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Andrew Shaw of Chicago Blackhawks appears to shout anti-gay slur at referee

Warning: This post contains graphic language.

A professional hockey player has been pilloried on social media after a video surfaced of him apparently using an anti-gay slur during a playoff game Tuesday night.

Andrew Shaw, 24-year-old center for the Chicago Blackhawks, caught a penalty for interference in the final minutes of a contentious match against the St. Louis Blues, as Deadspin noted. And, perhaps because the Blackhawks were down 2-1 in the series, Shaw was not happy about it. On his way to the penalty box, he flipped two middle fingers at an official and — although there was no audio from the ice — appeared to shout, “F‑‑‑ you!”

Once in the penalty box, Shaw doubled down. Again, there was no sound, but Shaw, after banging on the glass with his stick, appears to have shouted, “F––– you, you f—ing f—-t.”

On Twitter, Shaw was excoriated as users debated whether the word was offensive, whether Shaw’s apparent use of it was intended it as an anti-gay slur, whether the word is too commonly used in sports, what consequences Shaw would face, and whether everyone should just lighten up or take such matters more seriously.

“Once again, we see why there aren’t more openly gay athletes in elite level sports,” one Twitter user wrote. “Thanks Andrew Shaw.”

Perhaps the most remarkable reaction came from Chris Hine, a gay sportswriter for the Chicago Tribune.

“As some of you may know, I’m a gay sportswriter — who covers the #Blackhawks,” he wrote. “I like Andrew Shaw and have a good relationship with him … But what he said tonight was inexcusable and is one of the reasons why gay athletes everywhere stay closeted and often live lives of torment.”

Shaw himself said he wasn’t aware what he said.

“Emotions were high,” Shaw said after the game, as Chris Kuc of the Chicago Tribune reported. “I don’t know what I said. I wasn’t happy with the call.”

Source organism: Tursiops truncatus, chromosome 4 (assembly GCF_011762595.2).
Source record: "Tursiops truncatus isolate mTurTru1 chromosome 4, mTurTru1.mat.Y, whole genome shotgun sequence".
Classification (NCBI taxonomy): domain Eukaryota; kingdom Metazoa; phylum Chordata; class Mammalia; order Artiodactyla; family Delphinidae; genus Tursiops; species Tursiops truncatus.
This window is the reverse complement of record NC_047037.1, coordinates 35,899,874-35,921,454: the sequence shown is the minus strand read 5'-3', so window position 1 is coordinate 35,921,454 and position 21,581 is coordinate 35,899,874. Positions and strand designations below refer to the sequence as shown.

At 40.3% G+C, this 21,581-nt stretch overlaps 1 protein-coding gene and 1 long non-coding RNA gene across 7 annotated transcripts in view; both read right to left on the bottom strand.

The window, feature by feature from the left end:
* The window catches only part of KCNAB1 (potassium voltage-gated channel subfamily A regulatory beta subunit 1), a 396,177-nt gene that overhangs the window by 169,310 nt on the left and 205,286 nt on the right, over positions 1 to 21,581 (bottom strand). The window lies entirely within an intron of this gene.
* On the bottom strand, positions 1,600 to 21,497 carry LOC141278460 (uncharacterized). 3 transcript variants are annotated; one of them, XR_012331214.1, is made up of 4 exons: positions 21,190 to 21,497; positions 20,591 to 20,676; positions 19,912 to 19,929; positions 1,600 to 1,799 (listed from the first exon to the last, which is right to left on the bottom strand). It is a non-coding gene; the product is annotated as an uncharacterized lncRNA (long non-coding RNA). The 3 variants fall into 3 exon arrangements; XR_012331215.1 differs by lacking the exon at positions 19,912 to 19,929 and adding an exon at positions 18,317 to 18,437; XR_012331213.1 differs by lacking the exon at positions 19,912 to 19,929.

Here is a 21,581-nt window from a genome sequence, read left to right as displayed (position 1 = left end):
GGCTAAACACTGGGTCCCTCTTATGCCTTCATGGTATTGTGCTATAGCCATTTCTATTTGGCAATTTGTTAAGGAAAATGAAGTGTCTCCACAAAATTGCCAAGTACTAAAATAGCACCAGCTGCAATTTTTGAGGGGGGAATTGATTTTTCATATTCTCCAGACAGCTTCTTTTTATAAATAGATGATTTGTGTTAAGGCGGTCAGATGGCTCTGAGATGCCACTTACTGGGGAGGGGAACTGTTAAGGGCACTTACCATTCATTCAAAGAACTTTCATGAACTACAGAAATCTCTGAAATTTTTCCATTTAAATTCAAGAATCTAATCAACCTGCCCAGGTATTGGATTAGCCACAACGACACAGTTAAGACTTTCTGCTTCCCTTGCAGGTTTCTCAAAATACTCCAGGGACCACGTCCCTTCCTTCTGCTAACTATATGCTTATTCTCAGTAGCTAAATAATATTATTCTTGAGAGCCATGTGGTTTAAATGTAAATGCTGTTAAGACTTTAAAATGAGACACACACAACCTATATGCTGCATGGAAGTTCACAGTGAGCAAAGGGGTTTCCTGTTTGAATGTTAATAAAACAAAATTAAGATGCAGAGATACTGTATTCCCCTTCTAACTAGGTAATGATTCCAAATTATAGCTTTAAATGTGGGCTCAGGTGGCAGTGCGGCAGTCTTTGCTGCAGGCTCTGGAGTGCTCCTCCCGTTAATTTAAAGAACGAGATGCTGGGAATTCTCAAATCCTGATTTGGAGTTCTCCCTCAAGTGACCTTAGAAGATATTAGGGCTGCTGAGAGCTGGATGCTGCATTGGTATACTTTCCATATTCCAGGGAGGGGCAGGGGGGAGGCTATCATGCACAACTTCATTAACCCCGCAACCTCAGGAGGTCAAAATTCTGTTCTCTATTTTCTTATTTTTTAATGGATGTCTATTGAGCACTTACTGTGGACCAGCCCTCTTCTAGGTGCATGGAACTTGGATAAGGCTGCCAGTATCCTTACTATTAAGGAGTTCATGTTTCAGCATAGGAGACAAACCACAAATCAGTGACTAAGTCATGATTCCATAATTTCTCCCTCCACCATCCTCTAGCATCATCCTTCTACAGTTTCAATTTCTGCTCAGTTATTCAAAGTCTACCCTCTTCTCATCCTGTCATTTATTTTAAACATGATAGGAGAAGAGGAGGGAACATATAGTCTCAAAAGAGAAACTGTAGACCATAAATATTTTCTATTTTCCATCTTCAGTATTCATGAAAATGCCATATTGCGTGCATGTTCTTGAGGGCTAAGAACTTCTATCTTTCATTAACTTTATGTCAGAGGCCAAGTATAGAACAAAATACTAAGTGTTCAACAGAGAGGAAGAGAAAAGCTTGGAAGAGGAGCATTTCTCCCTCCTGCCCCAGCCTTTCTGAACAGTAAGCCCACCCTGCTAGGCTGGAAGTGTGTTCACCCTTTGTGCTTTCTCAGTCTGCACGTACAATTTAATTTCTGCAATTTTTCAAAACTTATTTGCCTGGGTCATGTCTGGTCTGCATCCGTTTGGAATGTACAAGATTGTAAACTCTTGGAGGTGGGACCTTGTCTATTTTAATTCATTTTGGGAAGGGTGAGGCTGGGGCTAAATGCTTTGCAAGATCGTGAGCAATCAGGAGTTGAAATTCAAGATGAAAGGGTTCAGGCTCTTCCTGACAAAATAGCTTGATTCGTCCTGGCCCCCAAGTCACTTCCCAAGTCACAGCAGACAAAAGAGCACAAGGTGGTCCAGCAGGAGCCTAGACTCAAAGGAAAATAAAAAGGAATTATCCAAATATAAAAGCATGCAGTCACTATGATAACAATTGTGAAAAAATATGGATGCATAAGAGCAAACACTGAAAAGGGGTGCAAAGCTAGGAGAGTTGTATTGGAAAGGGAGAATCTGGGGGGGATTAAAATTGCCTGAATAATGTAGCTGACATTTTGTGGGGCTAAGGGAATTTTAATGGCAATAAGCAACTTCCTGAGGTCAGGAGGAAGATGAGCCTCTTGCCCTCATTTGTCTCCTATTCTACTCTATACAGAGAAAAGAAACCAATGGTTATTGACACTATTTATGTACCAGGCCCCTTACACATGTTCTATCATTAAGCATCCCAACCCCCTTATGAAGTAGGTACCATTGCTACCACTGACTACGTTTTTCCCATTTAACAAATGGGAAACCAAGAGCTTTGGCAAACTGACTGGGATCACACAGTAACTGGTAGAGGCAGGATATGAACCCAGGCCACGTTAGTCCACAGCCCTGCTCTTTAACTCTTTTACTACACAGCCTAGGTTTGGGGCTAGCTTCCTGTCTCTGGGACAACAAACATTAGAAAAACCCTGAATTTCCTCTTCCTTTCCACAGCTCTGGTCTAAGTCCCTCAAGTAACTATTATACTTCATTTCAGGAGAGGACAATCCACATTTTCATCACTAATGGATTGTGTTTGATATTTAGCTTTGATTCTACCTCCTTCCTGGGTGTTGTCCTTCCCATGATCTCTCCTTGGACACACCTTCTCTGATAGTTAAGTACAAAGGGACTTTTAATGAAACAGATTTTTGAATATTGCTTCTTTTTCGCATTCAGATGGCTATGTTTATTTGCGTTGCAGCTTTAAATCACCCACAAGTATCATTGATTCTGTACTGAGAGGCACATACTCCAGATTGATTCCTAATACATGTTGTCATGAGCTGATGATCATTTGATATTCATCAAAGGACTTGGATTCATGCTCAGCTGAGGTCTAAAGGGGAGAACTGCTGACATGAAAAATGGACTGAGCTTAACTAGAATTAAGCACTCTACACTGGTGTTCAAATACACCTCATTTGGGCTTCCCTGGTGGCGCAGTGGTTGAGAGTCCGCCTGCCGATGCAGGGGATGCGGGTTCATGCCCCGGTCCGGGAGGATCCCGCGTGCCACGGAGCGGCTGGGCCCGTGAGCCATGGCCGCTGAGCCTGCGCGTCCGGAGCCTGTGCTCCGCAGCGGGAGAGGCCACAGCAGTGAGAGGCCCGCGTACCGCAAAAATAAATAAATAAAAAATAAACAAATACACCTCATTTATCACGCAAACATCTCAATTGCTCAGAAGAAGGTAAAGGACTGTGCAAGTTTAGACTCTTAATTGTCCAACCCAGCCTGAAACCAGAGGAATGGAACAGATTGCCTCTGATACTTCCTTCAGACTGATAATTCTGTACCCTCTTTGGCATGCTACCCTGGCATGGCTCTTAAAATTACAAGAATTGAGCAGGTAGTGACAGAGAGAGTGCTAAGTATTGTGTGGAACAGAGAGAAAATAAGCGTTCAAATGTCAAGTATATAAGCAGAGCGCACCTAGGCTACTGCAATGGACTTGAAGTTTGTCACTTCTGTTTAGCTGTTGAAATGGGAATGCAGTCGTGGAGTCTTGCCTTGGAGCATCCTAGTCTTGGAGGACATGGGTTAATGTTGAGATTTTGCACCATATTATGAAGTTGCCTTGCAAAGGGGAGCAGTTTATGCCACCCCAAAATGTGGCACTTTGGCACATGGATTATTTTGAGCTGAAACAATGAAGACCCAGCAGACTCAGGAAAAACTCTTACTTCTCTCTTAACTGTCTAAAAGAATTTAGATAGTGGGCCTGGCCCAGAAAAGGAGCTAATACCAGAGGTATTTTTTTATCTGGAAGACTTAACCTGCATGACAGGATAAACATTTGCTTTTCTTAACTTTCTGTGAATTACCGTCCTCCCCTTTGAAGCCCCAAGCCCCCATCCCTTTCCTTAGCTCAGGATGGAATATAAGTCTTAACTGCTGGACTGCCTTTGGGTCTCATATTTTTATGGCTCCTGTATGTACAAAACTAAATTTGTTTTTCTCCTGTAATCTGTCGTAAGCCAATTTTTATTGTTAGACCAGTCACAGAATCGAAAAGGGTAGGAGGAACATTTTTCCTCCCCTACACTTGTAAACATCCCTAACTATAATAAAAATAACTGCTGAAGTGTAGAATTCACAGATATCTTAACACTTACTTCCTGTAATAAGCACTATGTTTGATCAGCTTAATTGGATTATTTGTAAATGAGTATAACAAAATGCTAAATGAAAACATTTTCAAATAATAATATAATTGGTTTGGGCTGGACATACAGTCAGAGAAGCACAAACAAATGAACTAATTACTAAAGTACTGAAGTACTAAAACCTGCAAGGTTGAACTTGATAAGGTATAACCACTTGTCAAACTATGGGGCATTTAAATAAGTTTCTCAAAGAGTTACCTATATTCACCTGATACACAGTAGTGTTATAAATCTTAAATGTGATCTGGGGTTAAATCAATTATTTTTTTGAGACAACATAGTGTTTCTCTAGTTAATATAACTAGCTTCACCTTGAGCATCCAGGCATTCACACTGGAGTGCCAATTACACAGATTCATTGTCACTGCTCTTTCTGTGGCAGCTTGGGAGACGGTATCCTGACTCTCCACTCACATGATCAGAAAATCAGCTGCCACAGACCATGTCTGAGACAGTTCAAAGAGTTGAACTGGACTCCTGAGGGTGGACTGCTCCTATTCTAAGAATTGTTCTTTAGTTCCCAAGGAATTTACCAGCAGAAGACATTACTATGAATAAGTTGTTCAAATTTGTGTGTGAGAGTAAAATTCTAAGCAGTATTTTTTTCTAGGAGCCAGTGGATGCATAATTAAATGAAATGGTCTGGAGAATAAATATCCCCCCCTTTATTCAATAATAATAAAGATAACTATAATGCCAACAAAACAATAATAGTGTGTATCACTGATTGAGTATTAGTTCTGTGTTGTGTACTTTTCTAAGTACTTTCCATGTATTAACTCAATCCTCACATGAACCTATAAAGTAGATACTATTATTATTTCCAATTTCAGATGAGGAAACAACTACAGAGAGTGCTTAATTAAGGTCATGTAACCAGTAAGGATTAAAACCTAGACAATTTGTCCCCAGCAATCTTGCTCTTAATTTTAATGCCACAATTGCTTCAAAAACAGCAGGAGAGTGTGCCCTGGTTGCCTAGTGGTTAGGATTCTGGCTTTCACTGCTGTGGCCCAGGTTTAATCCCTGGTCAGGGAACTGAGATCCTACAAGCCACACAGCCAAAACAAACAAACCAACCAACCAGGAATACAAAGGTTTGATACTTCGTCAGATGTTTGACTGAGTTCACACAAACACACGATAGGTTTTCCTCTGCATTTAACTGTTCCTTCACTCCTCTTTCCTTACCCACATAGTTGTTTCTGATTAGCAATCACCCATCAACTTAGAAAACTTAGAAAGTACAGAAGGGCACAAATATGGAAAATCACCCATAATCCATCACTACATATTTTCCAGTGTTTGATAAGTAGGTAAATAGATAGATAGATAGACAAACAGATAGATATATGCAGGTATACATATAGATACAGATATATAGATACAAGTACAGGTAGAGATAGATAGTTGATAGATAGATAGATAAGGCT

This explanation didn’t impress everyone.

“Reporters asked him about what he said to the officials and he went with the ‘heat of battle’ argument, which sounds like a weak excuse,” Patrick Redford of Deadspin wrote.

Opinions on the word Shaw seemed to use, meanwhile, run the gamut. Some say it’s essential to “reclaim” the word; others say it should never be reclaimed. But it’s far from the first time an athlete has gotten in trouble over the term. Last year, Rajon Rondo of the Sacramento Kings was suspended for using it. And Kobe Bryant was fined $100,000 after he was caught saying the word during a game in 2011.

Meanwhile, off the court, director Brett Ratner was booted as producer of the Academy Awards for using the word in 2011, and actor Isaiah Washington was booted from “Grey’s Anatomy” in 2007 for using the slur against gay castmate T.R. Knight. He later said the incident helped motivate him to come out.

“It’s an awesome word, isn’t it?” Knight said. “I’ve never been called that to my face. So I think when that happened, something shifted, and it became bigger than myself.”

The Blackhawks’ recent partnership with You Can Play, an organization that promotes equality for LGBT athletes, made Shaw’s apparent outburst all the more awkward.

“We believe athletes should be judged by their character, work ethic, and talent,” Blackhawks goalie Scott Darling said in a video released earlier this month, “not their sexual orientation, or gender identity.”

Indeed, You Can Play was already gearing up to respond to Shaw.

“We are aware of tonight’s incident and will be reaching out to the NHL immediately to assist in an appropriate response,” the organization tweeted.

It was unclear what consequences Shaw would face. Greg Wyshynski of Yahoo Sports said Shaw “won’t see the ice in Game 5, given the firestorm, and given that it’s the right thing to do.”

“The NHL is an old-school, ‘what’s said on the ice, stays on the ice’ place in its executive levels,” he wrote. “And while there is an element of ‘anything goes’ in taunting and trash talking that should remain that way, there’s no room any longer for gay slurs. This is an opportunity to prove there’s progress that’s been made, and continues to be made, to rid the game of this kind of repellent behavior.”